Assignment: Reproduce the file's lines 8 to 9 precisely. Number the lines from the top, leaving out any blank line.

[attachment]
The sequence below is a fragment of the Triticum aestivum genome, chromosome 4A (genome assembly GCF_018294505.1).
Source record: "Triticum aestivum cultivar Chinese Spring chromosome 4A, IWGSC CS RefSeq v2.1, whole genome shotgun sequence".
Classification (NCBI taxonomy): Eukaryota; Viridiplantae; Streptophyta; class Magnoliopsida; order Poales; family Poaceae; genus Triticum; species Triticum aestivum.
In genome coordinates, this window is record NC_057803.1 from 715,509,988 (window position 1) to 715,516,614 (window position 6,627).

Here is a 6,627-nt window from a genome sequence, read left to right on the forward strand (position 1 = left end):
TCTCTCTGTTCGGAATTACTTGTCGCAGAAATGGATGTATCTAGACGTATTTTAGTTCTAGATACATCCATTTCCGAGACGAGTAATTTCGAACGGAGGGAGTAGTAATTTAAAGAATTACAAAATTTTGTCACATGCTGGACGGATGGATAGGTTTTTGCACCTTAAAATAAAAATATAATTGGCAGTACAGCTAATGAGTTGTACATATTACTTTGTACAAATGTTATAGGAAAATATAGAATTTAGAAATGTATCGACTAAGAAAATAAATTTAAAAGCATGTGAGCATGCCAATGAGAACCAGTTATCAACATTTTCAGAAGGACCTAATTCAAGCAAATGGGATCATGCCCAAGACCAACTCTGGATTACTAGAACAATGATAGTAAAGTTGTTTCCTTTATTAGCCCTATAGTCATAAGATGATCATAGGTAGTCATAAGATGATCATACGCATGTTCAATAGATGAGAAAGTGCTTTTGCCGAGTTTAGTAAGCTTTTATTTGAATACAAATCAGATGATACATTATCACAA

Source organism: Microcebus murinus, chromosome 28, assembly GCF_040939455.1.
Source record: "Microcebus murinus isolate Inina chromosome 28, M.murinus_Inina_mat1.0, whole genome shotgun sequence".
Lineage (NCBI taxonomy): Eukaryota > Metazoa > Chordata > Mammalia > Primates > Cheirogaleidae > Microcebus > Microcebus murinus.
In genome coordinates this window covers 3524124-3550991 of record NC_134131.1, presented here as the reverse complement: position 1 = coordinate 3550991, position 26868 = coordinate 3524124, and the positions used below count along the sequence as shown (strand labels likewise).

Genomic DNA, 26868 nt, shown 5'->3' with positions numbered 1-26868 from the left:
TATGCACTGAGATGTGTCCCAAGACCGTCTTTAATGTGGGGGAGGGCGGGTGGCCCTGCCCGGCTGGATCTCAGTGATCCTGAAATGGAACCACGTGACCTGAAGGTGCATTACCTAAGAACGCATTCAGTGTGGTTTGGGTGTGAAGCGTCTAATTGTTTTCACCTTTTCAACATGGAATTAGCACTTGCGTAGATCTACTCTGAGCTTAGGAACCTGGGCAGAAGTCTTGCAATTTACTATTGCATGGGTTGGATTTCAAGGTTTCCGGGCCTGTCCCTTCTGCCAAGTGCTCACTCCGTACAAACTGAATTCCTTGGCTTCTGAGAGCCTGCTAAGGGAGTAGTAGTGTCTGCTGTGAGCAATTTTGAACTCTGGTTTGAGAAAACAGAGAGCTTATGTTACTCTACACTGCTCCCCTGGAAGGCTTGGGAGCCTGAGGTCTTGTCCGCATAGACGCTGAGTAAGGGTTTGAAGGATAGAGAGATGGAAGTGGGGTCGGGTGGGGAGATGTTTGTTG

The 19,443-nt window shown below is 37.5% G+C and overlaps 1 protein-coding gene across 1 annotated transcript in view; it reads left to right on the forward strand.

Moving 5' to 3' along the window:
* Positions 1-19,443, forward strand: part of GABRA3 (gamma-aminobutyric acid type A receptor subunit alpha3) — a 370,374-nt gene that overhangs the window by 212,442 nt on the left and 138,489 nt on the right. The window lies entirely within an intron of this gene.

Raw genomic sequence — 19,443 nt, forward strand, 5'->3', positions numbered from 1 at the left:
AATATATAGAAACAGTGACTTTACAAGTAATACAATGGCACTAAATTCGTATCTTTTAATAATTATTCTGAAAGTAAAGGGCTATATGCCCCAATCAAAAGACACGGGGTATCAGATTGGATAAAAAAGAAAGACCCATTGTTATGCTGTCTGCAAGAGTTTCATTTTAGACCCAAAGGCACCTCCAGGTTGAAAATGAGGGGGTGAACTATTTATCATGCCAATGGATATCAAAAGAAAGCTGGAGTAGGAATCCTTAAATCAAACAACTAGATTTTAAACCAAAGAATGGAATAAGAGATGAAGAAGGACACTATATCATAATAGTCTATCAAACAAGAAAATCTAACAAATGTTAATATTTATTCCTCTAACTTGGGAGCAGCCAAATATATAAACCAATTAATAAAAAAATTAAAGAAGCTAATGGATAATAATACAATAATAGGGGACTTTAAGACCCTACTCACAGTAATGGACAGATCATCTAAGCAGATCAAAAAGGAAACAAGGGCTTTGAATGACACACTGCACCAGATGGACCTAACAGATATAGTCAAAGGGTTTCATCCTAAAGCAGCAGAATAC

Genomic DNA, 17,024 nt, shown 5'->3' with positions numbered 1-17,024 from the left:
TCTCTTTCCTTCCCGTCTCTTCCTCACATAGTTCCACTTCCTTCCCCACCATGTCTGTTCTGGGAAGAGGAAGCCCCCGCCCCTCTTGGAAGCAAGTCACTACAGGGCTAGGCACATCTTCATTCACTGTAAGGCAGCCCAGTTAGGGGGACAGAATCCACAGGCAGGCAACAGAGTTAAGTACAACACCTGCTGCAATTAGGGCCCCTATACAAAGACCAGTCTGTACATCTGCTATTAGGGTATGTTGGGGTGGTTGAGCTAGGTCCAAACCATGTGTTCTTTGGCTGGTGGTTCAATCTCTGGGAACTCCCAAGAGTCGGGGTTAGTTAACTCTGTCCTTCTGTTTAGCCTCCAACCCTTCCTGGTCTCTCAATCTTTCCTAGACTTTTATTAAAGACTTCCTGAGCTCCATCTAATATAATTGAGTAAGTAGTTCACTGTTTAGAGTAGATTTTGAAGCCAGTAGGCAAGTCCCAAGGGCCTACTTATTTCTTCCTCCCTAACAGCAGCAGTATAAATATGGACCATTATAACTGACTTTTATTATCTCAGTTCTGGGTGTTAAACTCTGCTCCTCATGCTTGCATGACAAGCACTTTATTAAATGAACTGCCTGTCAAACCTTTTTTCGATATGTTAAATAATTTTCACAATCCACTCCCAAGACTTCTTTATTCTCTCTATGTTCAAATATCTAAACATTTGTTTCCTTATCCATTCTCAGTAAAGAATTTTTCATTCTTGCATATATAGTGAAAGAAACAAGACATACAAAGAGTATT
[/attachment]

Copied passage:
Source record: "Microcebus murinus isolate Inina chromosome 28, M.murinus_Inina_mat1.0, whole genome shotgun sequence".
Lineage (NCBI taxonomy): Eukaryota > Metazoa > Chordata > Mammalia > Primates > Cheirogaleidae > Microcebus > Microcebus murinus.